Read these 8 Hiking Food Tips tips to make your life smarter, better, faster and wiser. Each tip is approved by our Editors and created by expert writers so great we call them Gurus. LifeTips is the place to go when you need to know about Hiking tips and hundreds of other topics.
Still at a loss about what to carry with you when you hike? Good hiking foods aren't that hard to come by, and they don't need to be expensive, either. Some staple hiking foods that should always be in your backpack include:
After a long day on the trail, the last thing you want to do is slave over a hot camp stove! Bring along some quick-cooking ingredients and enjoy great meals while you're on the trail. Here are some tips.
When you day hike, you have a lot more versatility in the foods you can carry and enjoy. Most foods will last at least a few hours on the trail, so you can whip up some day hiking recipes at home, seal them in plastic bags, and hit the trail with a decent meal.
One way to create quick, tasty backpacking food is to prepare many of the ingredients at home before you leave for your trip. That way, you won't have to spend a lot of time prepping food in camp, and you won't have to carry as many prepping utensils, either. Here are some quick backpacking food ideas for prepping items at home before you head for the hills.
If you're a picking hiker, you can dehydrate your own food for hiking. Dehydrators come in all sizes, and once you learn how to use them, you can create your own jerky, dried fruits, and just about anything else you'd like to pare down for hiking.
Dehydrating is fun, too. The kids can help you place sliced meat, fish, vegetable, or fruit on the dehydrating trays, and after a few tries, you'll learn how long to dehydrate each type of food. Often, you can dehydrate overnight and have dried delights the next day.
Once your food is dehydrated and sealed in plastic bags, you can safely carry it hiking or backpacking. Dehydrated food for hiking weighs much less, and it's a lot easier to carry in a pack. All you need to do is add boiling liquid to reconstitute the food, or you can munch on it as is. Jerky is a great snack on the trail, for example. Invest in a cookbook or two on how to dehydrate, and you may become a dehydratin' fool!
Outdoor cooking doesn't have to mean steaks, dogs, and burgers. You can cook just about anything on a camp stove or over a fire, and if you can boil water then you can enjoy boil-in-bag meals, pasta side dishes, and a variety of other convenience foods that just take boiling water to make them. You can even take along instant pudding; just add dry milk powder and water!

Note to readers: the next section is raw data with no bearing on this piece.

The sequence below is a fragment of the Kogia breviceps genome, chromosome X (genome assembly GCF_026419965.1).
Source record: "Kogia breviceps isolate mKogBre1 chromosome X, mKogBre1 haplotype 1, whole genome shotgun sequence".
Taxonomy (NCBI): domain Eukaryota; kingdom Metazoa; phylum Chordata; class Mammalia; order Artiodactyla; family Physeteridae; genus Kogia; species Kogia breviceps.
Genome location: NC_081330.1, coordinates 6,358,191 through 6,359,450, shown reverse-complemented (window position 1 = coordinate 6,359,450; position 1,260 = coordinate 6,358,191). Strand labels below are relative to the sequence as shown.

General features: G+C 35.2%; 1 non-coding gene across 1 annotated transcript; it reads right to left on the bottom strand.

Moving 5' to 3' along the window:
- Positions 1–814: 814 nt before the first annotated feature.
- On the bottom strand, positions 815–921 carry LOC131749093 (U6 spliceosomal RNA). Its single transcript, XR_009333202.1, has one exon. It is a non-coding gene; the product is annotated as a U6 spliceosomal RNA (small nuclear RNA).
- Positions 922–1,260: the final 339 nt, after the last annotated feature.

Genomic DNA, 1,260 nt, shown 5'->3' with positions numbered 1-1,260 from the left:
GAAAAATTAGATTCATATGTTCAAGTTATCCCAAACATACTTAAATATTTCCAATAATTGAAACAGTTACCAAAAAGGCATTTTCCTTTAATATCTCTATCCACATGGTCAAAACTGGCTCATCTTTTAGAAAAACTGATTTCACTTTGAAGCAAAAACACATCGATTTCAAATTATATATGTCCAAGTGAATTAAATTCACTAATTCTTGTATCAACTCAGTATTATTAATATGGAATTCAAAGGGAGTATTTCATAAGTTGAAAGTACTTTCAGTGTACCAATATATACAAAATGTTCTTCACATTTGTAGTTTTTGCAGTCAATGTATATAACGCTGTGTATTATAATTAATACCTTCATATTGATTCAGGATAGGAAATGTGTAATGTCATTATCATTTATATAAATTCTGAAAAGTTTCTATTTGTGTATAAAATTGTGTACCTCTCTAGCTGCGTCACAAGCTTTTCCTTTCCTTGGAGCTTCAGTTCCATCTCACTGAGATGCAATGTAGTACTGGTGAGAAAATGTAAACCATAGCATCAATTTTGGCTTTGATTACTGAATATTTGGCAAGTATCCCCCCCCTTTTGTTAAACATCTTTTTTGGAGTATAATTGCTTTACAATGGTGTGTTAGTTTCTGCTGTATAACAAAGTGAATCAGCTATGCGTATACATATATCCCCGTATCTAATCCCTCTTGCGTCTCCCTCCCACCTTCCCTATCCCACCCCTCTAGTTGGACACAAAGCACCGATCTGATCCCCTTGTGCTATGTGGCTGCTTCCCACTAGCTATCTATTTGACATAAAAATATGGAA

On a large camp stove, you can create gourmet meals just like you'd create at home and gourmet outdoor cooking is becoming much more popular. On a short hiking trip of a couple of days, you can carry insulated containers with food you've prepared at home, then heat up at the camp site.
Another quick outdoor cooking tip is to partially cook pasta at home, then put it in a strong plastic bag. You can finish cooking it in the bag when you're ready for dinner. Marinate meats in plastic bags as well, and then cook them when you arrive at camp.
Practice outdoor cooking skills on your stove or on a grill at home before you hit the trail, so you'll know exactly what you need to do when you arrive in camp. If you're going for a shorter hike, you can carry more fresh foods and really enjoy outdoor cooking. Longer, multi-day backpacking treks usually call for more dehydrated and packaged dry foods.
Some backpackers swear by staples like pasta, rice, and macaroni and cheese. They're quick to prepare, light to carry, and nutritious enough to keep you going for at least a few days. However, you can whip up some easy backpacking food recipes on the trail, too.
Try carrying a small tube of tomato paste, and mixing the paste with water and dry spaghetti sauce mix. You'll have a light and tasty spaghetti sauce. Spice it up with dehydrated onion and garlic, or some hot pepper sauce.
Mix instant potatoes with canned or pouched meat for a quick, nutritious dinner. Carry along a little dry Parmesan or Romano cheese for added flavor.
You can carry some fresh foods, like carrots, fruit, nuts, and even potatoes and onions for a few days, at least. They add weight, but they add a lot of variety to your cooking as well.
Check out Asian food stores for dried mushrooms, and noodle mixtures that you might not find at your grocery store. You can add canned meat to the noodles or mushrooms for a delicious sauce or one-pot meal.
Carry powdered milk and eggs for a quick breakfast or dinner, just add water and cook into omelets, scrambled eggs, or fillings for tortillas or pita bread.
If you want to kick up your hiking menu, don't hike so far, and carry along some frozen or fresh foods you can cook in camp. You can cook on a small backpacking stove, in fact many now come with two burners, but if you want to really go gourmet, you'll probably need a bigger stove and more fuel, which will be more difficult to carry long distances.
Look for a two-burner stove with an adjustable flame, so you can simmer, boil, and everything in between. Look for a sturdy stove that will stand up to your pots and pans, as well. Also, most manufacturers offer "boil and burn times" for their stoves, so you know how long it will take to boil water and how much time you can expect out of a fuel canister. Hiking stoves that heat up quicker and use less fuel may be more expensive, but they'll save you time and money in the long run.
These suggestions work well with camping, too, so you don't have to carry your food and tools so far. Invest in a good hiking stove and it will last you for many years of fabulous meals on the trail!